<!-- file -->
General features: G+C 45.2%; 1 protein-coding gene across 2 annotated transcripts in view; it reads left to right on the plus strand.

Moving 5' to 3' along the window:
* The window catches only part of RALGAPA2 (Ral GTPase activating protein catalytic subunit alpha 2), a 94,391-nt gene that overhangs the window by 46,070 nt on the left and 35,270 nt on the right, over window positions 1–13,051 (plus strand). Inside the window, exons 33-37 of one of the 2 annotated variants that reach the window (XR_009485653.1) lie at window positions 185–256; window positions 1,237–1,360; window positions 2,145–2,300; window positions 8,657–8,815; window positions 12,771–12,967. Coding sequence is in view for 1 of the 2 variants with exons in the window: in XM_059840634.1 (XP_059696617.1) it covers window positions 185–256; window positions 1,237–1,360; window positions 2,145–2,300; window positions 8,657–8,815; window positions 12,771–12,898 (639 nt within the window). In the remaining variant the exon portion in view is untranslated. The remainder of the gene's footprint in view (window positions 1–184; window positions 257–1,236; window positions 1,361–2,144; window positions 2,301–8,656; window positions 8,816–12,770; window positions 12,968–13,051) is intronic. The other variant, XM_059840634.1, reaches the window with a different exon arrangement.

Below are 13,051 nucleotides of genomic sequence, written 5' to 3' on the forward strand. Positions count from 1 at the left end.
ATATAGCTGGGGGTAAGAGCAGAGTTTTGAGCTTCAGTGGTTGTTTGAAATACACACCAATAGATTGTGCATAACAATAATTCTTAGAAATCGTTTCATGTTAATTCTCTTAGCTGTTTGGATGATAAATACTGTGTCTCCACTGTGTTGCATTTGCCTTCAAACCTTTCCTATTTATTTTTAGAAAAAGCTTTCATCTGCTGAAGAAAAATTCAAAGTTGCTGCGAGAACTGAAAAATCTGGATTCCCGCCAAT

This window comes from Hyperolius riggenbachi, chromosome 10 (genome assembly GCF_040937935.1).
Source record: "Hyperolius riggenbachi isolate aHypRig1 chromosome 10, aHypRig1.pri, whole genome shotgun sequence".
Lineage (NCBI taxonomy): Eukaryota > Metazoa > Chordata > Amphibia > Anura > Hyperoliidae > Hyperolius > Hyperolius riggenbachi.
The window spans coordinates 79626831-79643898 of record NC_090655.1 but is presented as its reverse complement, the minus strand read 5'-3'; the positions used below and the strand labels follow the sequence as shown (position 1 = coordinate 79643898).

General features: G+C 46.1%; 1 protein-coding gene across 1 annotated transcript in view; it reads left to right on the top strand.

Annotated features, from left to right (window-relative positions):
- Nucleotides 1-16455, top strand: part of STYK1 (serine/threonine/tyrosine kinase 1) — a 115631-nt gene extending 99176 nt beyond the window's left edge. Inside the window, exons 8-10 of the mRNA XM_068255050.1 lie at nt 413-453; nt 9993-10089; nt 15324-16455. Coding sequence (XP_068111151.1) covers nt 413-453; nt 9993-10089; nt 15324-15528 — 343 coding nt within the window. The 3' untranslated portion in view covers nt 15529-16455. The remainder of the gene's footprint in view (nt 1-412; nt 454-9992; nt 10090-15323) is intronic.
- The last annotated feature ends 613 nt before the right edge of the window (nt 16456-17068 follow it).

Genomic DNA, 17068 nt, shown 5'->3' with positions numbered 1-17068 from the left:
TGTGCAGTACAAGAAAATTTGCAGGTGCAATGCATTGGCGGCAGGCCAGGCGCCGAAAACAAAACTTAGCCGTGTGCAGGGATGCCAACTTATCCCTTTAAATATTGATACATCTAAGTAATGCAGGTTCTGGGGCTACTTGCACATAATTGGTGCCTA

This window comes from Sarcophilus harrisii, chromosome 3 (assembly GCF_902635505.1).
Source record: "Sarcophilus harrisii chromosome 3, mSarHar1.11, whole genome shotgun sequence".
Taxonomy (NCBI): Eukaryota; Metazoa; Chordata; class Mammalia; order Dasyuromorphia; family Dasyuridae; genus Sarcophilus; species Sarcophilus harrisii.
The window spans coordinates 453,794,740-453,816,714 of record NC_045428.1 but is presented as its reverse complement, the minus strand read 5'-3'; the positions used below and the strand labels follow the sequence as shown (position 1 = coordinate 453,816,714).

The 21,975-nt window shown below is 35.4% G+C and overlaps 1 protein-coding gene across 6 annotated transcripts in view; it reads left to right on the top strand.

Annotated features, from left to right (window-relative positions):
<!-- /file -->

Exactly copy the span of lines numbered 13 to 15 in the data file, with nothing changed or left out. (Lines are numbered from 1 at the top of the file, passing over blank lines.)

- The last annotated feature ends 613 nt before the right edge of the window (nt 16456-17068 follow it).

Genomic DNA, 17068 nt, shown 5'->3' with positions numbered 1-17068 from the left:
TGTGCAGTACAAGAAAATTTGCAGGTGCAATGCATTGGCGGCAGGCCAGGCGCCGAAAACAAAACTTAGCCGTGTGCAGGGATGCCAACTTATCCCTTTAAATATTGATACATCTAAGTAATGCAGGTTCTGGGGCTACTTGCACATAATTGGTGCCTA